As a monk, I bring a strong commitment, along with the renunciate flavor, to the classic Buddhist teachings. I play with ideas, with humor and a current way of expressing the teachings, but I don't dilute them.
Sitting in a field of fifty to eighty people really starts my mind sparking. Since I don't prepare my talks ahead of time, I find myself listening to what I'm saying along with everyone else. This leaves a lot of room for the Dhamma to come up. Just having eighty people listening to me is enough to engage me, stimulate me, and create a nice flow of energy. The actual process of teaching evokes ideas that even I did not realize were being held somewhere in my mind.
Different teaching situations offer their own unique value. In retreat, you are able to build a cohesive and comprehensive body of the teachings. When people are not on retreat and come for one session, it opens a different window. They are more spontaneous and I'm given the chance to contact them in ways that are closer to their "daily-life mind." This brings up surprises and interesting opportunities for me to learn even more.
I'm continually struck by how important it is to establish a foundation of morality, commitment, and a sense of personal values for the Vipassana teachings to rest upon. Personal values have to be more than ideas. They have to actually work for us, to be genuinely felt in our lives. We can't bluff our way into insight. The investigative path is an intimate experience that empowers our individuality in a way that is not egocentric. Vipassana encourages transpersonal individuality rather than ego enhancement. It allow for a spacious authenticity to replace a defended personality.
We might experience running down familiar emotional tracks (saṇkhāra). Tracks get laid down by the repeated and habitual reactions to contact (kamma). To clear disturbing and negative tracks, widen attention and check the habitual impulse. The mind naturally seeks harmony and balance. Listen deeply for its response.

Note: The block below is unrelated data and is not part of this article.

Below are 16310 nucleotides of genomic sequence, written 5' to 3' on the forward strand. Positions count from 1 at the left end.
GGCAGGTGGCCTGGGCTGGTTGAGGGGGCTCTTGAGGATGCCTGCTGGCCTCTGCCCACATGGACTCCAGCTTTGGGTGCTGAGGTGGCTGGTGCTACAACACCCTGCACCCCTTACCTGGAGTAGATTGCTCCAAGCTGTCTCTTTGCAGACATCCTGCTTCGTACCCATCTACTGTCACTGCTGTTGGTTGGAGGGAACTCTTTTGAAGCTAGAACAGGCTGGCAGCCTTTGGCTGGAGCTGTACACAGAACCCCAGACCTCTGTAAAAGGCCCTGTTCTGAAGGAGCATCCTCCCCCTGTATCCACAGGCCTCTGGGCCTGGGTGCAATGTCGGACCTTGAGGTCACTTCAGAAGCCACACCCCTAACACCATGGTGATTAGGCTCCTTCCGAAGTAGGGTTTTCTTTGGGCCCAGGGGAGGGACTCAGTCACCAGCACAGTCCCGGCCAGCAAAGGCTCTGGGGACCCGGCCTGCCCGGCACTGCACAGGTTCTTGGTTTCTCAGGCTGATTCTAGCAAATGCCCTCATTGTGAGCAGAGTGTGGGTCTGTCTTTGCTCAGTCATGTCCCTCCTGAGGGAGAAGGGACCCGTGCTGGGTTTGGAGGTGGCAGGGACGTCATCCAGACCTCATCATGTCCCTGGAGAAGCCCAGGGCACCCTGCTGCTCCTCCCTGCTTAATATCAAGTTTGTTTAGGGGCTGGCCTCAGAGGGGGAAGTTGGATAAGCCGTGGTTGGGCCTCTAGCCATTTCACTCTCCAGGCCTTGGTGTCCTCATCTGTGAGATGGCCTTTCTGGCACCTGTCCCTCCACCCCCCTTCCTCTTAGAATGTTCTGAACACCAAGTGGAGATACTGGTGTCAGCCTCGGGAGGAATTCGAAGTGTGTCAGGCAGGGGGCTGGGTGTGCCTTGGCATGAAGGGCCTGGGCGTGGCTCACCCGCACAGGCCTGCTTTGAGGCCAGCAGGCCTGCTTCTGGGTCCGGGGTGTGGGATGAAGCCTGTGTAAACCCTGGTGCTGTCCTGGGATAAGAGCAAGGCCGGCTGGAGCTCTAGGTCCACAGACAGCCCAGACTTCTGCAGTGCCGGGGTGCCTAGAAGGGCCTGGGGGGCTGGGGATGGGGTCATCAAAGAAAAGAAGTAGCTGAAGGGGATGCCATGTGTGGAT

There is a 3-fold system through which energy operates: bodily, conceptual and emotive. As we practice to resolve and release negative energies, we need resources. Bringing together the 3 aspects of body, mind and heart provide a way to open channels to drain and release unresolved energies.
How to arrive at a grounded centre and undefended heart? Generally, attempts to firm up involve holding on or hardening the exterior that inhibit the heart’s opening. Instead, a shifting of attention and energy is suggested. Three reference points are offered to support this shift: food, work and rest.
We practice Dhamma to clear through distortions and disturbances that become established. It takes training – setting aside what’s not needed and cultivating receptivity. Then what has always been there – the qualities of citta – are revealed.
The main quality of chanting is spreading energy to the body and space around. We use sound to send out heart energy. Practice with bringing breath and sound together is provided. Overview of Pāli pronunciation and explanation of puja follow.
Instructions for using body and breathing to establish a firm centre that’s also open. Building firmness from the ground up, releasing congestion through the out breath, drawing in fresh energy with the in breath.
The heart has tremendous potential for good or bad. We practice to clean up unfortunate effects that get established on it. Principles of respect, restraint and compassion are not only foundations for heart cultivation, but offerings to the world.